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Coexistence of similar species in a space-limited intertidal zone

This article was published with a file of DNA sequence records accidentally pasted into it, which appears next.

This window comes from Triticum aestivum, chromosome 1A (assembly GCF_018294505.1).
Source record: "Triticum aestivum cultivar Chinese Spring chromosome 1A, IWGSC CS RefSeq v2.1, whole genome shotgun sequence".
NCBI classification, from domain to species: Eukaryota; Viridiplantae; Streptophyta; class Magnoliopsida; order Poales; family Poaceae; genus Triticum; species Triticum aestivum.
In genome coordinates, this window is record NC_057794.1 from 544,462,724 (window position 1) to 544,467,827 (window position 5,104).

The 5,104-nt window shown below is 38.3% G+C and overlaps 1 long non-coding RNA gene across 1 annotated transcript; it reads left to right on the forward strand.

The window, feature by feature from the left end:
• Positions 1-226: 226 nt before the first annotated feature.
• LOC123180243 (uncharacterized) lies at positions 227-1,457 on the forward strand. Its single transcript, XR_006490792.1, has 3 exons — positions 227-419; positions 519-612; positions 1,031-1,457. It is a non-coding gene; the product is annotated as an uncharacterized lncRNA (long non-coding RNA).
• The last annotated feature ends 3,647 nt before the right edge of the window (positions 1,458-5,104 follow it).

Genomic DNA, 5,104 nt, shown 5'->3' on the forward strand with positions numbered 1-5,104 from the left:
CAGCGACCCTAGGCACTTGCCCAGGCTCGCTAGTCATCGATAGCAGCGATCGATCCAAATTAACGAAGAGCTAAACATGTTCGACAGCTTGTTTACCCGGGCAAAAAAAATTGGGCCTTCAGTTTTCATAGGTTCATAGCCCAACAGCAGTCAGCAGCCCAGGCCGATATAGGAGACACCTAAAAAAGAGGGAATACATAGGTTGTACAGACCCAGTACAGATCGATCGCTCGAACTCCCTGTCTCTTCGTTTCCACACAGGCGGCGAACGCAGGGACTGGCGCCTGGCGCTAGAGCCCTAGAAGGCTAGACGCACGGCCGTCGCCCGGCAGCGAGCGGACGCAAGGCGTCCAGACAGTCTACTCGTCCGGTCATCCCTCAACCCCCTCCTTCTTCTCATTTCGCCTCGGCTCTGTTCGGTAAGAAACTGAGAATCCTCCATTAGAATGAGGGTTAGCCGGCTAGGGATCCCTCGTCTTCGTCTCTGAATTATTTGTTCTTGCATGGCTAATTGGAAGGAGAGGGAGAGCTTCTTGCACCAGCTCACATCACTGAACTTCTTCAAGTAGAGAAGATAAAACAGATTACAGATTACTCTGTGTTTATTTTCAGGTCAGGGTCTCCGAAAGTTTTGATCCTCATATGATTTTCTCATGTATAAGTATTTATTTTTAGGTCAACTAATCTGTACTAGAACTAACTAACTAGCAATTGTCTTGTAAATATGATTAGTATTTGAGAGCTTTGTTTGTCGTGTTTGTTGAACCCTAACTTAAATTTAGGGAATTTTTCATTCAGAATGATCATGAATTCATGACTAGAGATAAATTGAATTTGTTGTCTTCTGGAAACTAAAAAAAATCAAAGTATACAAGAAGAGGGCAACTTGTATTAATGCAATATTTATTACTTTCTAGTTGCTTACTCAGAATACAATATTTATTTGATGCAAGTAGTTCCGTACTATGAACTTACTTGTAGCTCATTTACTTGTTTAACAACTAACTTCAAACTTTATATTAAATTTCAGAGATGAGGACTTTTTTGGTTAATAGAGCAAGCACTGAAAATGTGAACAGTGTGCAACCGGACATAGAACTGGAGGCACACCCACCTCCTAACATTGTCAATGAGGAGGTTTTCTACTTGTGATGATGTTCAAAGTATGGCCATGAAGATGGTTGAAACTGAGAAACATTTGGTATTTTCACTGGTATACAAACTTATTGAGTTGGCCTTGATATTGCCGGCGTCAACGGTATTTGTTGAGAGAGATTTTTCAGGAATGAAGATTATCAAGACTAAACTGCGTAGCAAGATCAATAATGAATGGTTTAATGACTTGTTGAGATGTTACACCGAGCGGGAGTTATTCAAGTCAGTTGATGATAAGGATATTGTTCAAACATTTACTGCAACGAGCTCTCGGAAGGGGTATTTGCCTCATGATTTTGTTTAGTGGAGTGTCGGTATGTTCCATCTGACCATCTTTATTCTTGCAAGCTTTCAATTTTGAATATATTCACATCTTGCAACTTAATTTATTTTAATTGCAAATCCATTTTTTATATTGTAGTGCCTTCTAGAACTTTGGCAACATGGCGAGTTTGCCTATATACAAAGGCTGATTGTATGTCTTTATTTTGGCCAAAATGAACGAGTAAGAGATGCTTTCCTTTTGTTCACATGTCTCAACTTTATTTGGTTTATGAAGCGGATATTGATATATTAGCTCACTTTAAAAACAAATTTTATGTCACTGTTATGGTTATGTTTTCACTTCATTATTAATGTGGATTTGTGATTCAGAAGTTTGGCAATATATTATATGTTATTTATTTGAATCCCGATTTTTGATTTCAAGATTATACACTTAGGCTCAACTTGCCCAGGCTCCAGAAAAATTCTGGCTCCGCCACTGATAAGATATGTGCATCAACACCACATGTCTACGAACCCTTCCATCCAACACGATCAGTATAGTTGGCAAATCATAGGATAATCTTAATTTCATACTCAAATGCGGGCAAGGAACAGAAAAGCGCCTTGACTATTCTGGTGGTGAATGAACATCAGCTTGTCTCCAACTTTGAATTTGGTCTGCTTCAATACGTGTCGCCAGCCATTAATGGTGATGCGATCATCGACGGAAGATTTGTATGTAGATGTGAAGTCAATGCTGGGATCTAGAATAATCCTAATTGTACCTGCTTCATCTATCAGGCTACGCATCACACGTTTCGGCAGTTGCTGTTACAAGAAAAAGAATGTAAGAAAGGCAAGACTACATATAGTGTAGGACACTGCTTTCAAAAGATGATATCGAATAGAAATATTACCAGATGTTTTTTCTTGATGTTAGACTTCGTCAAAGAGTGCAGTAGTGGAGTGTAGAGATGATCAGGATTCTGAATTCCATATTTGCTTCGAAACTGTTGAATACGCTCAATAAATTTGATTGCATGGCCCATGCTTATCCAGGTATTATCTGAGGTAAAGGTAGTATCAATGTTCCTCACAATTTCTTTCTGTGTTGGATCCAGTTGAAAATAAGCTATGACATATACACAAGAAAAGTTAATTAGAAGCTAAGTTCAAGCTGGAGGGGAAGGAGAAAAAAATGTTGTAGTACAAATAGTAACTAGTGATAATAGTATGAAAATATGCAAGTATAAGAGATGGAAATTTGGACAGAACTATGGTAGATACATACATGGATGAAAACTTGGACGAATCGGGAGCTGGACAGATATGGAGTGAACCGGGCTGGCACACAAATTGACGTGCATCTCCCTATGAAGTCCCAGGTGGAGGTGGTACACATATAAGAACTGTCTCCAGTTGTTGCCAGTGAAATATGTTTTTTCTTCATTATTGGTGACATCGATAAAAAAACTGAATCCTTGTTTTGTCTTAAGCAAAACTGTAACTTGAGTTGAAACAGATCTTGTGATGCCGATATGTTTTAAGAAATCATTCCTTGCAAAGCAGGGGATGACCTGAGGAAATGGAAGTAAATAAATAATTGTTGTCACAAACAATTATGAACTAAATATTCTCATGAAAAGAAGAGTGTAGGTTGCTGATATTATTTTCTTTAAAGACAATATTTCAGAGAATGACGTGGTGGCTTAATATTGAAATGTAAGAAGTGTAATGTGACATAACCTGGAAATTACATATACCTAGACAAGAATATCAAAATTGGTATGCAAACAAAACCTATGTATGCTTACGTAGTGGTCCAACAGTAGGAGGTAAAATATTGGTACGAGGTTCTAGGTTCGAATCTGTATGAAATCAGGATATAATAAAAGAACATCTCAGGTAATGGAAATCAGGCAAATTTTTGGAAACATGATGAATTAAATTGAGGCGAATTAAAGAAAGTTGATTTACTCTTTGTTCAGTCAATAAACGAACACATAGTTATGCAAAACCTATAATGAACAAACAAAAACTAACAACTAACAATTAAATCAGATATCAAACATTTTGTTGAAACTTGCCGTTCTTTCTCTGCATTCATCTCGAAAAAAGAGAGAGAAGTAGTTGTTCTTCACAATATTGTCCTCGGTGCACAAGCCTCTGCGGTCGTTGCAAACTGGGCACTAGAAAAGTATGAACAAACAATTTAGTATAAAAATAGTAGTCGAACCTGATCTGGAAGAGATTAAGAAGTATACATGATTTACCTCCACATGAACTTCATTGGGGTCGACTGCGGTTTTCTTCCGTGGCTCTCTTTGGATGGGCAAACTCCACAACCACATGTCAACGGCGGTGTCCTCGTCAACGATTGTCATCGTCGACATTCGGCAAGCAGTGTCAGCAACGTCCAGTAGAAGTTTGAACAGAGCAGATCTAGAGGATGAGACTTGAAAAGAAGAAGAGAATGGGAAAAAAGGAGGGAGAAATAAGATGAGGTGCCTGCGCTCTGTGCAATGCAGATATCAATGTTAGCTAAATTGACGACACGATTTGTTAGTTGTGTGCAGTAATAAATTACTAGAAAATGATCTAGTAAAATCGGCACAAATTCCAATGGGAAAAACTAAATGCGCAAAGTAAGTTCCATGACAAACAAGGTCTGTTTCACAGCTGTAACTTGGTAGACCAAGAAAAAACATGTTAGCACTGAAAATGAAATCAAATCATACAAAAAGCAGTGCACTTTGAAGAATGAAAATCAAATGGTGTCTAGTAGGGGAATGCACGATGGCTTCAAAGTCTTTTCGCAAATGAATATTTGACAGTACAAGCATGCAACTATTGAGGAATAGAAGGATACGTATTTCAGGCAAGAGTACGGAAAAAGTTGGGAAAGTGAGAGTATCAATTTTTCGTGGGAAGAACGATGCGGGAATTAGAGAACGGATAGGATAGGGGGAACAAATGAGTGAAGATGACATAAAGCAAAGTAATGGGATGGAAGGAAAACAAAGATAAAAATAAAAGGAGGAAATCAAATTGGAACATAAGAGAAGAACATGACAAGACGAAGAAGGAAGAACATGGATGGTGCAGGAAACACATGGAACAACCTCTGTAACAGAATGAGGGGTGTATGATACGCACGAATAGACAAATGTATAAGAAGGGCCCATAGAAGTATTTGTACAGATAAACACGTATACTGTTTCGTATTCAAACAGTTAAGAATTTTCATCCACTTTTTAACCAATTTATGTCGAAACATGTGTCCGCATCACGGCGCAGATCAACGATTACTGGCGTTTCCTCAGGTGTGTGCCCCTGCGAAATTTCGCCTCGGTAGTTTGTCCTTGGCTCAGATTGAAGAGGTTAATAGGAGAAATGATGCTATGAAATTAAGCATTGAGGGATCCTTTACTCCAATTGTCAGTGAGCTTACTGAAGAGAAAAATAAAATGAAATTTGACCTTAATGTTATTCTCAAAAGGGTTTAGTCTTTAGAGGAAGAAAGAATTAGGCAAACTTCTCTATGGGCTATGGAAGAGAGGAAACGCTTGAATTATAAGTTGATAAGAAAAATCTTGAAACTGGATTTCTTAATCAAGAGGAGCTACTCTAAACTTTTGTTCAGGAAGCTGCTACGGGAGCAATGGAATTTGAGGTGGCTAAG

The lower intertidal zone (0.0 to + 1.0 m mean low water [MLW]) of rocky shores in New England is a space-limited community occupied by two similar rhodophyte seaweeds, Chondrus crispus and Mastocarpus stellatus, that overlap broadly in their use of three essential resources: space, light, and nutrients. C. crispus coexists primarily with the prostrate-crust generation of M. stellatus lower on the shore (less than +0.35 m MLW) and with the alternate upright-frond generation higher on the shore (greater than +0.35 m MLW). Our objectives were to determine (1) whether these two species compete and (2) if so, what process(es) enable their coexistence. Upright fronds of M. stellatus transplanted to the lowest intertidal zone (less than +0.25 m MLW) where C. crispus predominates grew faster and showed higher survivorship after 2 yr than those transplanted to areas where M. stellatus predominates. However, the failure of upright fronds of M. stellatus to consistently recruit limits their abundance in the lowest zone and reduces the frequency of preemptive competition by C. crispus. Moreover, when M. stellatus was grown in combination with fronds of C. crispus in this zone, the dominant competitor C. crispus suppressed the growth and reproductive output of M. stellatus fronds. Neither species was significantly consumed by littorinid gastropods in field and laboratory experiments, indicating that herbivory does not control patterns of coexistence. In the low zone, coexistence between C. crispus and M. stellatus appears to be mediated primarily by disturbances from winter storm waves that remove large, fast-growing C. crispus fronds and limit its abundance. Coexistence of C. crispus fronds and M. stellatus crusts in this zone may also result from their different patterns of resource use. In contrast to the low zone, the slow growth of C. crispus in the mid-low zone (approximately +0.5 m MLW) prevented the overgrowth of fronds of M. stellatus and, hence, prevented competition from occurring during the growing season (spring, summer, fall). Our evidence suggests that disturbances from herbivores or waves cause little mortality of fronds in this zone or higher on the shore. Rather, in response to physiological stress, C. crispus sloughs off metabolically unproductive apical tissue prior to resuming growth in the spring, minimizing the chance of overgrowth by these fronds in the coming growing season. Together, these results suggest that the low production, rather than high mortality, of C. crispus fronds enables these competitors to coexist higher on the shore. On space-limited temperate rocky shores similar species often coexist because mortality from disturbances falls most heavily on the dominant competitor. Our results imply that coexistence of these species can be maintained by factors affecting the productivity, rather than the mortality, of the dominant competitor. But both sorts of processes may be important, as different processes may control coexistence of the same competitors in different environments.